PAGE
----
She also jumped when Senator Murray told her to, creating an expensive wire-tapping bill that would pave the way to purportedly clear the consciences of any state legislator who switches their vote on slots, without informing the Senate President that creating casinos will greatly increase crime and desperation, wire-tapping bill or not: This was not an example of an Attorney General deserving a profile in courage.
Finally, I fear her ability to transition from her duty to obey the law as a prosecutor to creating it in the Senate; her words and actions surrounding the Pitts-Stupak amendment only worsened those fears, showing a complete lack of understanding in legislative nuance. She said if she were in the House, she would have voted against the health care bill because it included the anti-choice amendment, even though that one vote would have killed health care reform and the anti-choice amendment wouldn't have passed in the Senate. Now she wants to get into the Senate to vote for the very bill which she would have killed, had she been in the House. She may one day be a good vote for Governor, but she's made it clear that's she's a bad vote for the Senate.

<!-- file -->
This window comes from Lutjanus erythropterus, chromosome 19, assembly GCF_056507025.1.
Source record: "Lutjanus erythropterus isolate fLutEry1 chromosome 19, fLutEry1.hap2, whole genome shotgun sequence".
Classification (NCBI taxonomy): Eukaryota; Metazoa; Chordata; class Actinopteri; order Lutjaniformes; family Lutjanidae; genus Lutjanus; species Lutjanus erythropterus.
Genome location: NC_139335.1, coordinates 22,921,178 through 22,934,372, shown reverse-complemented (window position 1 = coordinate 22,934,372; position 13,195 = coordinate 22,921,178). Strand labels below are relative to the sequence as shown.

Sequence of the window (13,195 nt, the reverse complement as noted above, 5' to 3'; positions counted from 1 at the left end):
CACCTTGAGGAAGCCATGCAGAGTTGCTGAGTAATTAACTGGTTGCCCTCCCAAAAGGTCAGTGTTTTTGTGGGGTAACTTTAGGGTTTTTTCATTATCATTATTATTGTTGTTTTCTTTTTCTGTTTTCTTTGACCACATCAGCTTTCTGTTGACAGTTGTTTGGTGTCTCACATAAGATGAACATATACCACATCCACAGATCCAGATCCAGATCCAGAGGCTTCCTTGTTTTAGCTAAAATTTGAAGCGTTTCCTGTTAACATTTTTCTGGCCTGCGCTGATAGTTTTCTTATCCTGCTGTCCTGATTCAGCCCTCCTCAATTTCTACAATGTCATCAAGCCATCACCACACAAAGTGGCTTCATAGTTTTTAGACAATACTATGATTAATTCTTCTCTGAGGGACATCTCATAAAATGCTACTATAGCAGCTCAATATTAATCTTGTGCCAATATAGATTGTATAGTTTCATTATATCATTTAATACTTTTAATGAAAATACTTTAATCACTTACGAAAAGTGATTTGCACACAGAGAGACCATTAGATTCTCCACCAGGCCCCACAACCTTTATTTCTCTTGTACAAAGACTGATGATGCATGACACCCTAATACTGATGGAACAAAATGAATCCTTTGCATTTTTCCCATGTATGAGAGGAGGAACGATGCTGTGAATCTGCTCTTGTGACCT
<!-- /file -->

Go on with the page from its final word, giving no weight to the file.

From this point forward, coming to decisions gets a lot harder. The choice between Michael Capuano and Alan Khazei is a difficult one. Both have worked tirelessly on behalf of causes that directly help those who have the least in life. Both have a great deal of national experience, one as a longtime member of the House and the other as someone who co-founded the national (and beyond) program City Year. Both would be strong progressives in the US Senate that Massachusetts could be proud of, though stylistically they would be different.
Capuano is very much a bread-and-butter liberal politician who's proven himself with years of service in the House. We need more of these kinds of people. The Globe, in their endorsement of Khazei, tried to come down on Capuano as a divisive career politician who was engaging in class warfare. As far as I see it, he was doing in the House the work that Ted Kennedy had done in the Senate for 47 years. Michael Capuano is far from divisive, he's just stood up for the kinds of people who have been attacked year after year since Ronald Reagan came into power in 1980. No one can replace Ted Kennedy and Michael Capuano is no Ted Kennedy, but stylistically, no one comes closer to him in this race.